The teachings of yoga have ethical principles that help guide us to a more comfortable way of living. Ethical principles need not be strict rules by which we judge the actions of others or something that divides us into “good” vs. “evil”. This guide provides a helpful method to break up the human experience and set us on a path that will provide more comfort in our everyday lives.
I often re-read these teachings, over and over, and seek out other people’s interpretations. I find that revisiting these teachings often highlights new ways I can incorporate them into my day to day life as I change. The following are some of the ways I have found to work for me.
The teachings are broken up into 2 parts, Niyama: how to treat ourselves and Yama: how to treat others. Each has 5 parts. The texts are written in an ancient language and have been through many translations into other languages and modern interpretations. It helps to open our minds to the more general message and how it might fit into our own modern life rather than trying to squeeze ourselves into someone else’s version of perfection or rules. The ancient language in which these texts were written is far more based on sound and vibration, more poetic than current language. Each word has many translations and many do not easily translate into current languages. It can be helpful to not get too caught up in the cognitive desperation for being exact and allow a more overall and deeper sense of the message to be absorbed. Listen with your innermost self and not so much your thinking mind. “Take what you need and leave the rest” but also invite the idea that at some other point in your life there may be new nuggets of wisdom that pop out that you may not have seen before. Look with fresh eyes and an open heart.
Niyama: How to treat the self
Practicing contentment is closely linked to all of the other principles. When we practice non-grasping, it is easier to be content. When we practice non-harm it is easier to be content. When we consciously direct our energy, it is easier to be content… It can be easy to fall into the trap of “if I just do these things I will be content” but that pushes contentment into future grasping. It can also be very difficult to practice contentment when we are processing something difficult in our lives.
Yoga teaches us that the peace we seek comes from within. From finding that deep connection to the inner bliss layer. To lead our lives heart-centered is not the practice of believing nothing will ever go wrong in our lives. Rather we lead from our heart with courage, knowing that we have the tools to cope and mend from within when things do not go the way we might expect. It requires courage to face our emotions and mental state with non-judgment. It is challenging to be with our emotions until they are ready to pass. It requires faith that it is possible to hold space for conflicting emotional states. To practice contentment, we do not need to do away with every negative experience. We do not need to pretend that everything in life is sunshine and roses. Contentment is the practice of sitting with the troubling emotion and holding space for the possibility of other emotions to also be present. It is the practice of not clinging to what we see as positive states and not avoiding those we see as negative. We strive for “No pulling or pushing away”. The more we practice being with what is, the less these troubling emotions lead to troubling thoughts, and the less than thoughts lead to actions we regret. We seek to break the continuous cycles of avoidance and clinging.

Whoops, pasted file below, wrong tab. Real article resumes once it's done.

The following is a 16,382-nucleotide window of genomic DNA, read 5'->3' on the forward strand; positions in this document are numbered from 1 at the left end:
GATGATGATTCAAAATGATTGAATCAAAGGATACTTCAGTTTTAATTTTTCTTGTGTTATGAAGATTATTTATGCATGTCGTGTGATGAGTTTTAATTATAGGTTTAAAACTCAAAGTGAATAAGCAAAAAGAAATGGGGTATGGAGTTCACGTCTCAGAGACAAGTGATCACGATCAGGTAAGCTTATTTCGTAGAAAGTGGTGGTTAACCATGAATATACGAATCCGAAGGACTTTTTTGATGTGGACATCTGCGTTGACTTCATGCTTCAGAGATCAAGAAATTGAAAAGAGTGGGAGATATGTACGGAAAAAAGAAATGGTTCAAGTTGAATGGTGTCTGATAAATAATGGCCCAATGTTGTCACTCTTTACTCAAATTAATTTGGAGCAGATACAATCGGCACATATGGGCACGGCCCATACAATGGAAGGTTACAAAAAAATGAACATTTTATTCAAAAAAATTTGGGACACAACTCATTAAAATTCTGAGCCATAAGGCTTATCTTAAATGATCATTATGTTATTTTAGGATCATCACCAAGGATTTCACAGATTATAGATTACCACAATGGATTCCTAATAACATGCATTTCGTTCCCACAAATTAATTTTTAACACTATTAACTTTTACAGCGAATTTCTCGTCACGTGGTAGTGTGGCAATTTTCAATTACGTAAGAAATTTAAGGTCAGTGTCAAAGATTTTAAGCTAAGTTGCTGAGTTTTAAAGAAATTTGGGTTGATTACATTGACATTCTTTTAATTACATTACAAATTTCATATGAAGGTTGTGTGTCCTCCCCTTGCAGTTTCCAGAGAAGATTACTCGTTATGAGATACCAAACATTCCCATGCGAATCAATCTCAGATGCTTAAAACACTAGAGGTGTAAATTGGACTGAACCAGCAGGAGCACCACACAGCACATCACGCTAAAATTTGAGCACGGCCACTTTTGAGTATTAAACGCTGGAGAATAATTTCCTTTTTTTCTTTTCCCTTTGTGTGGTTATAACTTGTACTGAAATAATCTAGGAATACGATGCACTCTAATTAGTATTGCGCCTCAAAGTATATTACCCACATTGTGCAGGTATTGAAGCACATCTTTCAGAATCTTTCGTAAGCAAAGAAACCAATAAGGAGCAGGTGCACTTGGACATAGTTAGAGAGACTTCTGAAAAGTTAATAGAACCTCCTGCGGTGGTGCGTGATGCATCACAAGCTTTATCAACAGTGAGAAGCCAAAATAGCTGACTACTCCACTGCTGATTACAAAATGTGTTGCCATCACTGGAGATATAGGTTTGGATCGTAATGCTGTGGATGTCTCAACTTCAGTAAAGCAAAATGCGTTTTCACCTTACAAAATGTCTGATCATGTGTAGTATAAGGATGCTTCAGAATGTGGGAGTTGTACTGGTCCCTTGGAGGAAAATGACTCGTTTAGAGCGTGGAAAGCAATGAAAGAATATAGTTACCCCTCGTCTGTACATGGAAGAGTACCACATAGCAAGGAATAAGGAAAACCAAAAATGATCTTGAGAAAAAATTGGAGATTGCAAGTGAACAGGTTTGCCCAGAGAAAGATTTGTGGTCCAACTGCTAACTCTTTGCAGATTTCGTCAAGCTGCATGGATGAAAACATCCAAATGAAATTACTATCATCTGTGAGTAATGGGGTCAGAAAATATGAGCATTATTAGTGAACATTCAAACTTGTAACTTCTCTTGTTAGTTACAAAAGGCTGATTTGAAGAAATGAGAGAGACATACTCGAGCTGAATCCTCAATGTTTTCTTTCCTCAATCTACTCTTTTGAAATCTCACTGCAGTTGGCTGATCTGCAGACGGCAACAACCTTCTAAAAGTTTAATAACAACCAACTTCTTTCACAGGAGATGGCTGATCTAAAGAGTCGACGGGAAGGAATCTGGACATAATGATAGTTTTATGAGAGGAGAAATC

Yoga is not the goal of perfection. Practicing yoga is not the ultimate recipe for becoming perfectly happy and never experiencing pain or sadness. Yoga is a union. To join all of the parts of ourselves. To realize that we are a whole and complete being that is ever-changing, learning and growing, yet not broken. There can be imbalances and disruptions in parts of ourselves, in the thoughts, in the spiritual layer, in the emotions… but this does not make us broken. There are tools we can use to get to know where these imbalances might be and techniques we can use to guide us to a more balanced “wholeness”. Yoga can guide us to a more balanced life, a more comfortable way of being in this human experience.
It can be helpful to see these teachings as helpful guides that we can refer back to over and over. Think about the physical practice of tree pose. It teaches us to balance in our physical body, how balance requires attention not only to our muscles but to our breath, our mind, and our feelings. We balance in tree pose, we wobble, we fall, we try again. Often we learn more about the pose and what is happening in the whole system on the days when we wobble and fall. The object of practicing these concepts in our lives is not to achieve perfection but to notice when we wobble, revisit what we might like to try different, and try again.
These ethical guides need not be harsh rules by which we judge ourselves or others. The general idea is to Bee Kinder to ourselves and Kinder to each other and the world will flow a lot more harmoniously!